Shallow subtidal habitats

The distribution of subtidal habitats is given in the map opposite, which includes the depth contours to 5 m. A number of different habitats can be distinguished based on the nature of the substrate involved - soft: sand or mud, and hard: rock or coral reef. Each habitat has its own special community of animals and plants.


Stretches of sand are often colonised by seagrass beds but may also contain green algae. Sponges, sea squirts and fan shells (59) are common inhabitants as are shrimps and gobies. Bare sand or silt substrates may be dominated by bivalves, polychaetes and high densities of snails. Seabirds which feed here include the surface divers such as the great crested grebe and black-necked grebe (56).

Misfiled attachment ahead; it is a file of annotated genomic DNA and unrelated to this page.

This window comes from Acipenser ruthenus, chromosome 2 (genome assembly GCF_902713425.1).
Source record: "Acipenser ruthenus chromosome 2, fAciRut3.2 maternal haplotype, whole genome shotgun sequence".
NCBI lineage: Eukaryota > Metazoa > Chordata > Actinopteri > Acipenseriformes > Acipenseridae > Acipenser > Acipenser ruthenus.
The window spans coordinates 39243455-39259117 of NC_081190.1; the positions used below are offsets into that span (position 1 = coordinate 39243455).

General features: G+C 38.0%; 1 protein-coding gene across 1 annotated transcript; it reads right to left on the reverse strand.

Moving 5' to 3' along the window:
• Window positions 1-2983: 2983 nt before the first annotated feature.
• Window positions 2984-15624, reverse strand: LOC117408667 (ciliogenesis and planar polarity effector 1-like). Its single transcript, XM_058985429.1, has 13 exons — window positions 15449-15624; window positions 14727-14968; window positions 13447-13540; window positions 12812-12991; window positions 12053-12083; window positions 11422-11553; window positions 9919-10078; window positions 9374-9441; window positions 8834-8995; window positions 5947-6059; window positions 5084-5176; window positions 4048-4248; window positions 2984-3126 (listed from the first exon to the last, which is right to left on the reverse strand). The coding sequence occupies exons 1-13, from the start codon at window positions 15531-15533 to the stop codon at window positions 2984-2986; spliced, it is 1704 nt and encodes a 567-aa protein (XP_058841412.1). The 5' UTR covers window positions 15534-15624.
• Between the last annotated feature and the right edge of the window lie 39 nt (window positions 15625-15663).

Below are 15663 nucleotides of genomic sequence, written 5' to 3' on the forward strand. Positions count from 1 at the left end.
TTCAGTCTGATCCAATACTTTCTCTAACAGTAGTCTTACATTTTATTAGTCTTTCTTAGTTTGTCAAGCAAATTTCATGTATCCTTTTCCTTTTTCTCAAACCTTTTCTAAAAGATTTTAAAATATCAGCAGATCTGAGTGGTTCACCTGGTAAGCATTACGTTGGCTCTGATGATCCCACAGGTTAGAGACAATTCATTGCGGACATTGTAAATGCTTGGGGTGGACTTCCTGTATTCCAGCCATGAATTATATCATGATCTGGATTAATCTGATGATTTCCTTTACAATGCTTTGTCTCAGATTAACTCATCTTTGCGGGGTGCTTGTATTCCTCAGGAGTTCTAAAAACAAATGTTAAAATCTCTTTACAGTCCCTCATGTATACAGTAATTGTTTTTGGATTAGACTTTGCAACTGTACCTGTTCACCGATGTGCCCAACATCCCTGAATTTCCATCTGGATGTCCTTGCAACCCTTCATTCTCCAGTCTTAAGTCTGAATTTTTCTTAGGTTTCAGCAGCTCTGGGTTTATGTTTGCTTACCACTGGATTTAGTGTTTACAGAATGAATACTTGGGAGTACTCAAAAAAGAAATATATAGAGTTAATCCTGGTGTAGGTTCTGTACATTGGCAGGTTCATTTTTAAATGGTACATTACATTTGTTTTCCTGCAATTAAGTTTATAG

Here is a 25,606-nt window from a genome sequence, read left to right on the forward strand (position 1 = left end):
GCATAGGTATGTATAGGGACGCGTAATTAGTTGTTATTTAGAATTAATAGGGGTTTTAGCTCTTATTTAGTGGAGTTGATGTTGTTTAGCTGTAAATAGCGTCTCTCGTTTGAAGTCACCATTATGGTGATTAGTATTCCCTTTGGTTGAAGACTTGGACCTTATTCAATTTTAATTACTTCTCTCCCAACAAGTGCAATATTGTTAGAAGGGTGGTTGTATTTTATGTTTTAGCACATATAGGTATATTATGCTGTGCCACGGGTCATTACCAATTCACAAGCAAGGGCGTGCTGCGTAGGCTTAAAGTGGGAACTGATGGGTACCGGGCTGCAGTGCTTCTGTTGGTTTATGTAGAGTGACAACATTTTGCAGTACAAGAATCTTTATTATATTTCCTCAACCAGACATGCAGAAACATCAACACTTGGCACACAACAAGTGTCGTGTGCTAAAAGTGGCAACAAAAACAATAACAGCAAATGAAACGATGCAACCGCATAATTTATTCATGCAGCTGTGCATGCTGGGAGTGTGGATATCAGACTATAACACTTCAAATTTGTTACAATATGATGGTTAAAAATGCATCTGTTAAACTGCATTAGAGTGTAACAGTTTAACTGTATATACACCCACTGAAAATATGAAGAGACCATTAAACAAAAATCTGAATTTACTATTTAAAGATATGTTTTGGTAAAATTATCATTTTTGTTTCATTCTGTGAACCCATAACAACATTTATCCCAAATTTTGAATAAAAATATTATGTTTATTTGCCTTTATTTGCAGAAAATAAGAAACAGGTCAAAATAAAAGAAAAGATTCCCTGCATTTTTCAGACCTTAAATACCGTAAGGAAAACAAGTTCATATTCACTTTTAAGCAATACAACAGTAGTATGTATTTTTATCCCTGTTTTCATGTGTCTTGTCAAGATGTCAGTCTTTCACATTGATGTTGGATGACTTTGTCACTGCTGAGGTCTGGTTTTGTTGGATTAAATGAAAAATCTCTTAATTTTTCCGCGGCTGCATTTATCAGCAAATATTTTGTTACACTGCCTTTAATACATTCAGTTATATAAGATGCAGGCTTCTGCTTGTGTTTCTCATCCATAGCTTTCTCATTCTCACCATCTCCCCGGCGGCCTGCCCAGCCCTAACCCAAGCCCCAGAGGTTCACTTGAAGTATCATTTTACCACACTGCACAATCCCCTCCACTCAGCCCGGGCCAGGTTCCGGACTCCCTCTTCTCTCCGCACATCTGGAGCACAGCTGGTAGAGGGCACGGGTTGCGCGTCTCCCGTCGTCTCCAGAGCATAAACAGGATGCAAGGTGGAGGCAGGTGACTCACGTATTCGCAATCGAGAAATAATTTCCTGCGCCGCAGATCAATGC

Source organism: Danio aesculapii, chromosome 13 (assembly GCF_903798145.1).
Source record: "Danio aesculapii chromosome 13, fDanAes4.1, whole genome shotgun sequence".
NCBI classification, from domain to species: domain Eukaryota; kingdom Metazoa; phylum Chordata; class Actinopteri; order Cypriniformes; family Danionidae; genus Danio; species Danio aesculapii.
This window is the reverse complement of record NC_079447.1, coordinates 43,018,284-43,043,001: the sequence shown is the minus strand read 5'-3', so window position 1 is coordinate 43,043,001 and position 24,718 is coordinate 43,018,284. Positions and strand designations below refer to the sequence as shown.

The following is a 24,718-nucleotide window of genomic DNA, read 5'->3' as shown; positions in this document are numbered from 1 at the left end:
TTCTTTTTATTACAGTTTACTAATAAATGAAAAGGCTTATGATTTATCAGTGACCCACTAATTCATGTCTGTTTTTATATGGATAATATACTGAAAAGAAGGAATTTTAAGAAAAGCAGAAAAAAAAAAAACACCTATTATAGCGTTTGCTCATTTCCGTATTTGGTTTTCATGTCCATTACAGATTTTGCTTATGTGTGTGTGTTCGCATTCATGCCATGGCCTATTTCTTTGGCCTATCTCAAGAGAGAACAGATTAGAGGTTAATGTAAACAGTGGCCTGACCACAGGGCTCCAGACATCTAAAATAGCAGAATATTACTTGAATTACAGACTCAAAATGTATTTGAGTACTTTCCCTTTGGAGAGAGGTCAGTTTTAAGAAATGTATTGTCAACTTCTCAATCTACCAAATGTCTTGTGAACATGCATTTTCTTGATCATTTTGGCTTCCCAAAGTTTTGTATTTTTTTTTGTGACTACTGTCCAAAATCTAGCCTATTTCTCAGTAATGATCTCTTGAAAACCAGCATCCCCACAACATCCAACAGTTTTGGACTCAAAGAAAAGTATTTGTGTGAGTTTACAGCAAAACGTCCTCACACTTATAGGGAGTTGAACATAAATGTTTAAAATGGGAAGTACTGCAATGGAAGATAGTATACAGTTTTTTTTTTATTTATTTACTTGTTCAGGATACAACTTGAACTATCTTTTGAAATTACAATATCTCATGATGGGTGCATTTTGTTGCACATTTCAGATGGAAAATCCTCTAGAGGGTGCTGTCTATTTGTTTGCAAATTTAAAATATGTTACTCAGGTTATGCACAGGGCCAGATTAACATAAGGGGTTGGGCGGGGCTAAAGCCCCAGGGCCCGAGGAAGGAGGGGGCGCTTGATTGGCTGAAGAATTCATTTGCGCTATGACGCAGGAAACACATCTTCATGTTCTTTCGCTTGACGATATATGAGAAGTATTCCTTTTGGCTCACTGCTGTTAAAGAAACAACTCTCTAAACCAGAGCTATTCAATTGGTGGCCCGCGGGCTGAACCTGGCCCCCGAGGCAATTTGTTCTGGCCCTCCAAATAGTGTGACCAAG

Rocky reef tops support a flourishing population of large algae (57,58) although there are seasonal changes in species, types and abundance. The sea urchin (60) is the most obvious grazer in this community although many fish species also form part of the community. The pearl oyster and other bivalves can be found attached to the rocks.


Corals dominating the fringing reefs include massive poritids (63) and encrusting forms with several different species present. During the winter months these corals are partially overgrown by large algae. A wide range of crabs are found between the corals and the sea urchin is again common as are cone shells (65) and cowries (62). Examples of butterfly fish (66), parrot fish (61) and angel fish (64) are all likely to be sighted over the reefs. To the north of Abu Ali, in water from 5 to 10m, rare whip coral beds may be found.



More about shallow subtidal habitats:

Alphaeid shrimp and goby
Nearshore coral reef with sea urchins
Doublebar bream
Coral crab
Map of the subtidal habitats of the Sanctuary area